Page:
Law School and Displacement

The last time I can remember crying like I had last week, I lost my best friend to suicide. I would walk around the city of London, Ontario in a haze. Sometimes, I thought I saw her walking around too, always in front of me. Her long auburn-coloured hair, flowing in the wind. I could picture her standing next to me while I waited for the #6 bus at the corner of Dundas and Richmond. Other times, I imagined I heard her laughing. But as time passes, the memory of her face, her smile and her laugh fades. I miss it. I miss her.

In my experience, legal education in Canada is kind of like the same thing. It is exactly like grieving the loss of a loved one. Maybe, the loss of a friend. Or, the loss of a part of you. Occasionally, I have these feelings that I can no longer relate to my family. My mother’s voice seems so distant when I try to tell her about my day. “Oh yeah,” she usually says in reply to my stories. I know she cares. I know she loves me because she tries her best to let me know that I am not alone.

A displacement from land.

Today, I received medicine in the mail. I imagine all the hands that touched the medicine before it came to me. The irony of having to leave home, while being at home, to attend any sort of schooling is my reality. From high school to college to university. Now, here. Home is everywhere but no where.

A displacement from home.

For some people, law school is home. Crazy, I know. But I struggle to relate. To connect. To associate. I love law but the entire experience of law school makes me want to disassociate from myself, my true self.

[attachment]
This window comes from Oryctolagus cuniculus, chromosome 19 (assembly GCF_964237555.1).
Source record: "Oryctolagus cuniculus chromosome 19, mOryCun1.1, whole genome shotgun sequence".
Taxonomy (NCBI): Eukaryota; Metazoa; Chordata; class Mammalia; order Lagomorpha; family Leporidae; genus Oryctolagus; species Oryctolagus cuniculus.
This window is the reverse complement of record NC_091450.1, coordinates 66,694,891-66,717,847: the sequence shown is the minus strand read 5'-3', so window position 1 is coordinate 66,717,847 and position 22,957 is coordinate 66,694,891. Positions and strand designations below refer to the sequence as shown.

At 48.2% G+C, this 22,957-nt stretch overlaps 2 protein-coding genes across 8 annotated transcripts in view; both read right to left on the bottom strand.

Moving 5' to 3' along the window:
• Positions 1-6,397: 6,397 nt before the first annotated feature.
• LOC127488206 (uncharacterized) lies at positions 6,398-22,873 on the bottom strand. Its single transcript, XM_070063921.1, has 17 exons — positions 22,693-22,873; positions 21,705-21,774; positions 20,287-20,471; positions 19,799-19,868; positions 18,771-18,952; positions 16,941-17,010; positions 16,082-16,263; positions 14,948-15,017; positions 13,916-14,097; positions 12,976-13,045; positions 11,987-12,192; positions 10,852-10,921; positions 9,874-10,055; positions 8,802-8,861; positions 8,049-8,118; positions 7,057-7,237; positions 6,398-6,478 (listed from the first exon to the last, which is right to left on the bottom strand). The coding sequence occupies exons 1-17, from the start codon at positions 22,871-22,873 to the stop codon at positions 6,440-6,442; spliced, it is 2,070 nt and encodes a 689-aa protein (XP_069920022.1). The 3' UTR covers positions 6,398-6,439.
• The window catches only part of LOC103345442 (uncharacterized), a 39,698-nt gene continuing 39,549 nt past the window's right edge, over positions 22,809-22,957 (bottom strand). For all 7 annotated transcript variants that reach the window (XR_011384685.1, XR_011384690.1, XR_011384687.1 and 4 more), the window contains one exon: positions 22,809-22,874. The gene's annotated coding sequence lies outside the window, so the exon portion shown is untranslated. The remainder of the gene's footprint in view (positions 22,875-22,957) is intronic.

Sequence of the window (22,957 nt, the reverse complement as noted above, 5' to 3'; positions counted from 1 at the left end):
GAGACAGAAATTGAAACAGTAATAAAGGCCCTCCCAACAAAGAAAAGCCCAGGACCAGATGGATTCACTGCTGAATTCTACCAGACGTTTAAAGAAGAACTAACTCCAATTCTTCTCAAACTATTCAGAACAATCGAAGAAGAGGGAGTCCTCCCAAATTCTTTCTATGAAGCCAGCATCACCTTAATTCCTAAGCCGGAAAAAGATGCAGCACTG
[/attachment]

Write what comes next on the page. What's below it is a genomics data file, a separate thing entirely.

A displacement from body.

I don’t write because I want pity. Nor, do I write because I want to scare people away from their dreams of studying law. It is still my dream. It always was my dream…even before I knew what or who a lawyer was/is. Mostly, it was always my dream because it was my older sister’s dream. “I want to be exactly like my sister.” I still want to be like my sisters, including my baby sister. They all inspire me. But, this law school thing, keeps me from being me, and keeps me from being with my family. It hurts. It hurts so much that it feels like I am grieving the loss of my family.

A displacement from family

The laws that I learn do not reflect who I am. As Patricia Monture once wrote, “I felt during my law student days that I was always waiting for my legal education to begin.”[1] I share these same feelings. When will my legal education begin? I struggle with it every day. I want to stay but I want to go. “Let us help you,” my school says. But it doesn’t know how to help me. “Tell me what you can do for me,” I reply. Conversations take place in isolation of each other. Still, my struggles are not isolated. It is all connected. These feelings of waiting, of grieving, of wanting. The words I use seem confusing. A dissonance between each other. But it’s my reality. And even the words available to describe my experiences in law school are inappropriate. Complain. I can’t complain about what has always been. That’s the truth and that’s the reality.

While I reflect on my experiences last week, I want to envision a schooling system that doesn’t force its students to feel alone, to feel isolated. From their families, their home or their land. I want to dream of a schooling system that doesn’t remove itself from the communities that surrounds it. This displacement, the removal, the erasure, is getting tiring. Let’s conceive a new schooling system that doesn’t treat my realities, one of many, as an Anishnaabe-kwe existing in isolation from each other and others. We are all connected.



[1] “Now that the Door is Open: Aboriginal Peoples and the Law School Experience,” in Thunder in my Soul: A Mohawk Woman Speaks.

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